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Learning Disabilities and Neurofeedback

Learning Disabilities and Neurofeedback

Did you know that more children are affected by learning disabilities (LD) than are diagnosed with ADHD?
  • 2.4 million students are diagnosed with learning disabilities . This represents 41% of all students receiving special education services.*
  • 75% – 80% of special education students identified as LD have their basic deficits in language and reading***
  • 60% of adults with severe literacy problems have undetected or untreated learning disabilities**

Most frequently displayed symptoms of LD:

  • Short attention span
  • Poor memory
  • Difficulty following directions
  • Inability to discriminate between/among letters, numerals, or sounds
  • Poor reading and/or writing ability
  • Eye-hand coordination problems; poorly coordinated
  • Difficulties with sequencing
  • Disorganization and other sensory difficulties
  • Delayed speech development; immature speech

For many years, no one really knew how to deal with learning, because experts were unable to pinpoint its cause. Most educators simply ended up trying different methods of teaching, and some would give up and write these children off as slow or unworthy of the extra attention, or conclude that they weren't trying hard enough. Now, however, there is a helpful tool for children with learning disabilities--a therapy known as neurofeedback.

What is Neurofeedback Training?

Neurofeedback Training is a simple, painless, drugless and non-invasive therapy. It trains the EEG or brainwaves using operant conditioning. Operant conditioning uses auditory and visual feedback to reward the brainwaves when they change in the desired direction to improve the Learning Disability. An individual learns to control his own brainwaves through the help of visual and auditory feedback.

Neurofeedback training is simple, painless, drugless, non-invasive and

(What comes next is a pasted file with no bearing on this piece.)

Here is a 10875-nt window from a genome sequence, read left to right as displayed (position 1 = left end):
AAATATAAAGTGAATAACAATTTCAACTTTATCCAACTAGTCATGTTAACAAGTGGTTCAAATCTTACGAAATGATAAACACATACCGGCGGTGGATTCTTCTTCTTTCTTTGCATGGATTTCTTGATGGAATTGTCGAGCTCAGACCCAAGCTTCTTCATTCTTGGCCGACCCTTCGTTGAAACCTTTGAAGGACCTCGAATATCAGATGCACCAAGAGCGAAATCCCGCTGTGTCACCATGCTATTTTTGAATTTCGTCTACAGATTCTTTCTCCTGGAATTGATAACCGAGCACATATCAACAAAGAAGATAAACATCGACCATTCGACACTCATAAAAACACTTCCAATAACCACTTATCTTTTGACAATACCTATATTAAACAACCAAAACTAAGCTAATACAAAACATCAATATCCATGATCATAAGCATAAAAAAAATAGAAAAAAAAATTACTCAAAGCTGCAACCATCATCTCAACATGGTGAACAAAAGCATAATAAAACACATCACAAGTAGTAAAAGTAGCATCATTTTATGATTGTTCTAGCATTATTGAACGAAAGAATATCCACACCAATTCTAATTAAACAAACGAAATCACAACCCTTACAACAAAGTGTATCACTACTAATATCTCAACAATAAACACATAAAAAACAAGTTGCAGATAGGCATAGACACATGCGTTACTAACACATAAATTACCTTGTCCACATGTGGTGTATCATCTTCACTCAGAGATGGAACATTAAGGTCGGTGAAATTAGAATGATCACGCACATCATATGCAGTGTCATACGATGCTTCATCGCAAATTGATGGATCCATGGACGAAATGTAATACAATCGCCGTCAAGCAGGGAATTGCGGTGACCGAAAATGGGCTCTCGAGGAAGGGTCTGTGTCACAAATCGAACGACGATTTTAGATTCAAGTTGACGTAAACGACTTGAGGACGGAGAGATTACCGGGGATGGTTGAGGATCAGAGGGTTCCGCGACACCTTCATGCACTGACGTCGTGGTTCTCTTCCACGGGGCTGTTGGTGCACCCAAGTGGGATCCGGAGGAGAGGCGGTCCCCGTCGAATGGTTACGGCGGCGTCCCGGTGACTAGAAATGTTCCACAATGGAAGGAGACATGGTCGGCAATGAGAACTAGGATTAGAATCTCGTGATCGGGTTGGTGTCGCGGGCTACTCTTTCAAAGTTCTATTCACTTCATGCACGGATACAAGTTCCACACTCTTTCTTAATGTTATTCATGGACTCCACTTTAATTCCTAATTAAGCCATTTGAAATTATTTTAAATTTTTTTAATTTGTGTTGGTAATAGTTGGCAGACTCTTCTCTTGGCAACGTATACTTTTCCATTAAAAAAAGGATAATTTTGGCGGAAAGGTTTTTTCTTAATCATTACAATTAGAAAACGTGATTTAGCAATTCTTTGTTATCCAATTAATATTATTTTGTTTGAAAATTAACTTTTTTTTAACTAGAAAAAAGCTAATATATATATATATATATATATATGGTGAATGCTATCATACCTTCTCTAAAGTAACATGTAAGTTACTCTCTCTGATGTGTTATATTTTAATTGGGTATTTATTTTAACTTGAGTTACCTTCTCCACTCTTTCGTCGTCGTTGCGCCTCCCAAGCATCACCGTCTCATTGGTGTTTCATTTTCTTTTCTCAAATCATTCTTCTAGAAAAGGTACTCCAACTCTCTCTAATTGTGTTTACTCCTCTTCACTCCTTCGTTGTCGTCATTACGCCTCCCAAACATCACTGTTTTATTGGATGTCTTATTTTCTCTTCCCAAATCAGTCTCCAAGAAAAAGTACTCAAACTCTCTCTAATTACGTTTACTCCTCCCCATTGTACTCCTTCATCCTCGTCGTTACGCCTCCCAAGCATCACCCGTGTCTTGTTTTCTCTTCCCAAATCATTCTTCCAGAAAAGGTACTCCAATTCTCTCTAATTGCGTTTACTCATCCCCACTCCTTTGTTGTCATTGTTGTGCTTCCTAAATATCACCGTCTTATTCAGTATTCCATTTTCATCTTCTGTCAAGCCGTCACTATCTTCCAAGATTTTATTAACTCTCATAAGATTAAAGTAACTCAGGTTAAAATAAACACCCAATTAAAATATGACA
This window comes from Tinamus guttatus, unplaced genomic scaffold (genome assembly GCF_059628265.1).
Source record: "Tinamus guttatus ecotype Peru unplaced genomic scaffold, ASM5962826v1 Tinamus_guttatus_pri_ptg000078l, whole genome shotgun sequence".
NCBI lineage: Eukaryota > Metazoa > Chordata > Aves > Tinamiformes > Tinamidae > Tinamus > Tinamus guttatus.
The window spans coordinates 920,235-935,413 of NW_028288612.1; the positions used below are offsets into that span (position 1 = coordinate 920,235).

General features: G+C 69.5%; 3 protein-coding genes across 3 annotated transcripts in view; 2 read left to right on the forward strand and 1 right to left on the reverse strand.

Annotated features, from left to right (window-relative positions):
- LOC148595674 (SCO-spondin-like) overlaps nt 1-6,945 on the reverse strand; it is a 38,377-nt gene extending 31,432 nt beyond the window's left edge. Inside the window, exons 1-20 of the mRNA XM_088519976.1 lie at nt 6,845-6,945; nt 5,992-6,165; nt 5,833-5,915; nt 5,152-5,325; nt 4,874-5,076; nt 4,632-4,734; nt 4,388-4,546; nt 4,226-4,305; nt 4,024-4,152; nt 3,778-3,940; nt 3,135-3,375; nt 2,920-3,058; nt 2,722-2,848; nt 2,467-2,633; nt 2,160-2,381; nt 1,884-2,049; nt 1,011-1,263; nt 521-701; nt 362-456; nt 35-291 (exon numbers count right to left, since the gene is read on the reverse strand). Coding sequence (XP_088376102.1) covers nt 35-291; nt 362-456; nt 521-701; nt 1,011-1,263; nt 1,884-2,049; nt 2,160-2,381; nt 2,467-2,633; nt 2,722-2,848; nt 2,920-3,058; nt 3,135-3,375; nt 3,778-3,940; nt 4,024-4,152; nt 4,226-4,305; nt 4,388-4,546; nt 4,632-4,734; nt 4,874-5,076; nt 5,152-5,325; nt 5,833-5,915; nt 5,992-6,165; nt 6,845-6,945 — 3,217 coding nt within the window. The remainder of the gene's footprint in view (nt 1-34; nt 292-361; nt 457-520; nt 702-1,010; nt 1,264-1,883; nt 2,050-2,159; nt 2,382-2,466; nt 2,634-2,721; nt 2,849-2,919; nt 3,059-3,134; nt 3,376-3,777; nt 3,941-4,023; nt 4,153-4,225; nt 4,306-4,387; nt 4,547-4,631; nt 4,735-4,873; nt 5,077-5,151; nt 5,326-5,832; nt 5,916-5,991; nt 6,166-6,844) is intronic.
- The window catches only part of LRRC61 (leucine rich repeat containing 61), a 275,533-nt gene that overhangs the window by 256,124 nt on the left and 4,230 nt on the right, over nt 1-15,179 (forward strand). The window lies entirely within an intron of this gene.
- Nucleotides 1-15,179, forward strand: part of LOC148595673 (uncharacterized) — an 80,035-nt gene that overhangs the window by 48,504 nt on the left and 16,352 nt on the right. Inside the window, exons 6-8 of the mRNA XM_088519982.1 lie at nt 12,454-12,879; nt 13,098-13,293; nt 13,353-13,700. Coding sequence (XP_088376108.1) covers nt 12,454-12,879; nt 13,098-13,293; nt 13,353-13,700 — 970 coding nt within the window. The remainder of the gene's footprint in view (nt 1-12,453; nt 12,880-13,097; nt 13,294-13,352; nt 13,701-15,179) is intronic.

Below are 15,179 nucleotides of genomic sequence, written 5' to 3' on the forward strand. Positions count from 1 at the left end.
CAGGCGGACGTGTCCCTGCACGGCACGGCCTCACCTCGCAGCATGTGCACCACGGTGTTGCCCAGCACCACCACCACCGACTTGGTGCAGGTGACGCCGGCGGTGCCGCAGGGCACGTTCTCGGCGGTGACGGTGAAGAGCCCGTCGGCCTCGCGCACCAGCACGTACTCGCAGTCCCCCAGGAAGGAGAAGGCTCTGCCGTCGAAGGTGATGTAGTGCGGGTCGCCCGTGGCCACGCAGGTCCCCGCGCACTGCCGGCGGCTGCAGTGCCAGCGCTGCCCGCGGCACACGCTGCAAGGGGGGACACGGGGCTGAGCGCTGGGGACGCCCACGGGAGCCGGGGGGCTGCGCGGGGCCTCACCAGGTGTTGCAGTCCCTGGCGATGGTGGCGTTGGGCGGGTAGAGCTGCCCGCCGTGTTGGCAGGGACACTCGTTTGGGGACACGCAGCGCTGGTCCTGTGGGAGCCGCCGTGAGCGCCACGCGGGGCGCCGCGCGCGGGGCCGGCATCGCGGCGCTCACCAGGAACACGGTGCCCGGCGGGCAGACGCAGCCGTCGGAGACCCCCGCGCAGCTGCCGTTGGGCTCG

virtually has no harmful side effects.

How does Neurofeedback work?

Neurofeedback is a way to quantify and train brain activity.
The basic principles of how neurofeedback works are deceptively simple.

Communication between groups of cells in the brain generates thoughts, sensations, actions and emotions. This activity is detectable in the form of brainwaves - electrical impulses generated by your brain activity.

During a neurofeedback session, electrodes detect your brainwaves to see your brain in action. Through operant conditioning, sounds and images on a computer tell you immediately when your brain reaches your goal and when not.

Through this simple method, you learn how to increase connectivity in the brain that is associated with a learning disability. Much like physical exercises strengthen and develop specific muscles, the more your neuropathways are trained the easier it will be for you to process information, read, do math and understand conversations, or communicate clearly what you think. You will have greater efficiency in your brain.

How does Neurofeedback help with Learning Disabilities?

Neurofeedback can actually improve learning skills by training the areas of the brain relevant to learning or execution skills such as math, reading, and auditory and visual processing.

How do we decide what needs to change?

A thorough assessment is done to determine what the difficulties a person is experiencing along with the history of the problem, family history, and an assessment of brain functioning. A quantitative EEG (QEEG) is performed to collect data under different conditions, eyes closed, eyes open, reading and doing a performance task. We look at the results of the way the brainwaves are working, and we run the results against a normed data base that is the same as the person’s age, gender and handedness. We determine a direction for treatment based on the symptoms of the individual and the quantitative electroencephalogram (QEEG).

How long does it take?

The length of neurofeedback training sessions always depends on the condition, age and health of the patient as well as any other health conditions that are present and need supportive treatment. We find that an average number of sessions to get a significant change to occur are around 20-30 sessions. Individuals that have other health concerns need to recognize that Neurofeedback alone cannot do everything and there needs to be a comprehensive understanding and treatment of the overall health problems.

How often can a person do a Neurofeedback session?

A person can get a neurofeedback session as much as twice a day with at least a two-hour break in between. It is recommended that a person try to do neurofeedback at least two or three times a week until the sessions are completed. Results appear to solidify and happen faster when done more frequently. If a person is going off medication it is helpful to do neurofeedback in this way to help with the transition and chemical adjustment in the body. When a person speeds up their treatment they get the results and life changes quicker.

Sources:
* National Center for Education Statistics
**National Adult Literacy and Learning Disabilities Center
***National Institutes of Health